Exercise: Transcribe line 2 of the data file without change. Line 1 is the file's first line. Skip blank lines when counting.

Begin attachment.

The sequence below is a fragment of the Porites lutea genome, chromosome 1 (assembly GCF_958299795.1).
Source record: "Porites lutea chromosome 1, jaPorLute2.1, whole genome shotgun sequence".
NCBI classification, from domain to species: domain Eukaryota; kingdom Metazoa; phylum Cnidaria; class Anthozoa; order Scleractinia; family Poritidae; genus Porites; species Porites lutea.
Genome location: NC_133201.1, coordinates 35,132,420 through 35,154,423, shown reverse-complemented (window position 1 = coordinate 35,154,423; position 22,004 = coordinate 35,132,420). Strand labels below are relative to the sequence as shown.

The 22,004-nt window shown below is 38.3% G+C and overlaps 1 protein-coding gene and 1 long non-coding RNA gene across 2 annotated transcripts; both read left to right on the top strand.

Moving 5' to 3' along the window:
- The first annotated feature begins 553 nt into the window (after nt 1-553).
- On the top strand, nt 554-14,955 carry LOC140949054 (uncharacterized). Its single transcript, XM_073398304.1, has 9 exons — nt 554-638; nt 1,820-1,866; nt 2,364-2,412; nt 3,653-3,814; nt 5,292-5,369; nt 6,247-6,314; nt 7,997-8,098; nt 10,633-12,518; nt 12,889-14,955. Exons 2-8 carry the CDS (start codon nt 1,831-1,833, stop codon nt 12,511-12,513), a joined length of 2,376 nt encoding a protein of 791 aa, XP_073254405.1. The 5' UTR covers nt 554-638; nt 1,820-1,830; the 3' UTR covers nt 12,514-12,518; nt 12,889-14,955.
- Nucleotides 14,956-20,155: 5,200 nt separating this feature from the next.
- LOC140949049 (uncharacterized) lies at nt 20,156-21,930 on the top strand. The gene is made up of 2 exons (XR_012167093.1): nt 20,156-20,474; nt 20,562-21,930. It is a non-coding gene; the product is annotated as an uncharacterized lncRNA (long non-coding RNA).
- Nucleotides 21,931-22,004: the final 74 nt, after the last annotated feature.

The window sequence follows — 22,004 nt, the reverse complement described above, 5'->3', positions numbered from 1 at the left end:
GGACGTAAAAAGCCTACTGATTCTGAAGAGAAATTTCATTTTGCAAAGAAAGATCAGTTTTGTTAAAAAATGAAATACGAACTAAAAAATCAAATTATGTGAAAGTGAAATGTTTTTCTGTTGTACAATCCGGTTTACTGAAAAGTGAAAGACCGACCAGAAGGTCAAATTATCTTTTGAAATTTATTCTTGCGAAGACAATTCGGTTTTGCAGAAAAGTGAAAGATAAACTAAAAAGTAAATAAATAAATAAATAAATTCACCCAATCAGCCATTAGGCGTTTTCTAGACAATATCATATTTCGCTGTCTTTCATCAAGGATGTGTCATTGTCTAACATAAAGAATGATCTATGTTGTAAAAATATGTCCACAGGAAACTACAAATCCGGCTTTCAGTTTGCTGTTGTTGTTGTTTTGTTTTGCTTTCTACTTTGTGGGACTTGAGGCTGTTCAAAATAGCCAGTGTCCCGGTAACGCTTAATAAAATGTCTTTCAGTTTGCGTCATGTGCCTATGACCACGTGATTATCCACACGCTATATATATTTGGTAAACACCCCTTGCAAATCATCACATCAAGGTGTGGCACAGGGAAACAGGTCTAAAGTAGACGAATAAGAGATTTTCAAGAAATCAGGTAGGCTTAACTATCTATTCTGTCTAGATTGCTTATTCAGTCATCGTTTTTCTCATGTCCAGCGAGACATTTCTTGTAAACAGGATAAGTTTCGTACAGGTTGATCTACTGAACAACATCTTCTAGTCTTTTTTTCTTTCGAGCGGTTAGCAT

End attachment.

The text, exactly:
Source record: "Porites lutea chromosome 1, jaPorLute2.1, whole genome shotgun sequence".